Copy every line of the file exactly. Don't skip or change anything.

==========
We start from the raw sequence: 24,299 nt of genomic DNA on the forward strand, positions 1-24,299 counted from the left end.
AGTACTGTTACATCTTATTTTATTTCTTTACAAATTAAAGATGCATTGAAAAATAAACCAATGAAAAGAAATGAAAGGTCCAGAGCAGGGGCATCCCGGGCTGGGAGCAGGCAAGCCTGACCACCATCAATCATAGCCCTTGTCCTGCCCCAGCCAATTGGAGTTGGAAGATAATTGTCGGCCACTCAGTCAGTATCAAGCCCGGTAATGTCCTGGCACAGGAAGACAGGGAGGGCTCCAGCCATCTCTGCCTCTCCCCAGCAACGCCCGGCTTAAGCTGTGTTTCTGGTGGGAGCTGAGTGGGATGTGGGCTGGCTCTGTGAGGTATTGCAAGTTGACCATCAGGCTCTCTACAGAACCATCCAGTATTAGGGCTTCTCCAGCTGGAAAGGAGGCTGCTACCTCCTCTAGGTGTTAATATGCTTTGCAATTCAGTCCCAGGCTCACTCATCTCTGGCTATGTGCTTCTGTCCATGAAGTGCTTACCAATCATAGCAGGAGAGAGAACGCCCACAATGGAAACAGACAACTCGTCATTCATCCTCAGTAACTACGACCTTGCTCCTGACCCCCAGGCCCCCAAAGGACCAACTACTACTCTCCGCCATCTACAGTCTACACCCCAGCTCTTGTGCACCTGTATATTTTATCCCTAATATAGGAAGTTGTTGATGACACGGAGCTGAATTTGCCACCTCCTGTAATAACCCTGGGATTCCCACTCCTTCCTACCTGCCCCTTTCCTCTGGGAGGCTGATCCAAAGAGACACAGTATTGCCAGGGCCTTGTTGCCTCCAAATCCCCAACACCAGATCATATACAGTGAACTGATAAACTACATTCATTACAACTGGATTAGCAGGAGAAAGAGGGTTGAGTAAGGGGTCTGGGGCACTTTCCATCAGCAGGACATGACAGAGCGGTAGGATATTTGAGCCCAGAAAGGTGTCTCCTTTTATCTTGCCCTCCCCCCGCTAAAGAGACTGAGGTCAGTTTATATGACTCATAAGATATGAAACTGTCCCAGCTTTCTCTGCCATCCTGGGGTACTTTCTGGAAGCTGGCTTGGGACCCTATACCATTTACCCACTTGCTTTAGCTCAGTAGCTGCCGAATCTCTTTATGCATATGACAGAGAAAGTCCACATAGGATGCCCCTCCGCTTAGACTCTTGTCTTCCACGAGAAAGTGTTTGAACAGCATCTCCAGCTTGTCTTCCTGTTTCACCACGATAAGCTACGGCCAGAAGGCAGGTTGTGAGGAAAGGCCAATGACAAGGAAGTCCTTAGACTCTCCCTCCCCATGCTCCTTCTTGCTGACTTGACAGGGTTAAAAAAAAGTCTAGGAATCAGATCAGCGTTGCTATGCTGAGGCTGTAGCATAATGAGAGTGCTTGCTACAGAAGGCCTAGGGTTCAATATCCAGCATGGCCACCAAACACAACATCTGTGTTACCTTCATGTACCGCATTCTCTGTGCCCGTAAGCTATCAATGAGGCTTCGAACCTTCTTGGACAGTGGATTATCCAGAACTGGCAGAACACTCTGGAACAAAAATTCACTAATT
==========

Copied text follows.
We start from the raw sequence: 24,299 nt of genomic DNA on the forward strand, positions 1-24,299 counted from the left end.
AGTACTGTTACATCTTATTTTATTTCTTTACAAATTAAAGATGCATTGAAAAATAAACCAATGAAAAGAAATGAAAGGTCCAGAGCAGGGGCATCCCGGGCTGGGAGCAGGCAAGCCTGACCACCATCAATCATAGCCCTTGTCCTGCCCCAGCCAATTGGAGTTGGAAGATAATTGTCGGCCACTCAGTCAGTATCAAGCCCGGTAATGTCCTGGCACAGGAAGACAGGGAGGGCTCCAGCCATCTCTGCCTCTCCCCAGCAACGCCCGGCTTAAGCTGTGTTTCTGGTGGGAGCTGAGTGGGATGTGGGCTGGCTCTGTGAGGTATTGCAAGTTGACCATCAGGCTCTCTACAGAACCATCCAGTATTAGGGCTTCTCCAGCTGGAAAGGAGGCTGCTACCTCCTCTAGGTGTTAATATGCTTTGCAATTCAGTCCCAGGCTCACTCATCTCTGGCTATGTGCTTCTGTCCATGAAGTGCTTACCAATCATAGCAGGAGAGAGAACGCCCACAATGGAAACAGACAACTCGTCATTCATCCTCAGTAACTACGACCTTGCTCCTGACCCCCAGGCCCCCAAAGGACCAACTACTACTCTCCGCCATCTACAGTCTACACCCCAGCTCTTGTGCACCTGTATATTTTATCCCTAATATAGGAAGTTGTTGATGACACGGAGCTGAATTTGCCACCTCCTGTAATAACCCTGGGATTCCCACTCCTTCCTACCTGCCCCTTTCCTCTGGGAGGCTGATCCAAAGAGACACAGTATTGCCAGGGCCTTGTTGCCTCCAAATCCCCAACACCAGATCATATACAGTGAACTGATAAACTACATTCATTACAACTGGATTAGCAGGAGAAAGAGGGTTGAGTAAGGGGTCTGGGGCACTTTCCATCAGCAGGACATGACAGAGCGGTAGGATATTTGAGCCCAGAAAGGTGTCTCCTTTTATCTTGCCCTCCCCCCGCTAAAGAGACTGAGGTCAGTTTATATGACTCATAAGATATGAAACTGTCCCAGCTTTCTCTGCCATCCTGGGGTACTTTCTGGAAGCTGGCTTGGGACCCTATACCATTTACCCACTTGCTTTAGCTCAGTAGCTGCCGAATCTCTTTATGCATATGACAGAGAAAGTCCACATAGGATGCCCCTCCGCTTAGACTCTTGTCTTCCACGAGAAAGTGTTTGAACAGCATCTCCAGCTTGTCTTCCTGTTTCACCACGATAAGCTACGGCCAGAAGGCAGGTTGTGAGGAAAGGCCAATGACAAGGAAGTCCTTAGACTCTCCCTCCCCATGCTCCTTCTTGCTGACTTGACAGGGTTAAAAAAAAGTCTAGGAATCAGATCAGCGTTGCTATGCTGAGGCTGTAGCATAATGAGAGTGCTTGCTACAGAAGGCCTAGGGTTCAATATCCAGCATGGCCACCAAACACAACATCTGTGTTACCTTCATGTACCGCATTCTCTGTGCCCGTAAGCTATCAATGAGGCTTCGAACCTTCTTGGACAGTGGATTATCCAGAACTGGCAGAACACTCTGGAACAAAAATTCACTAATT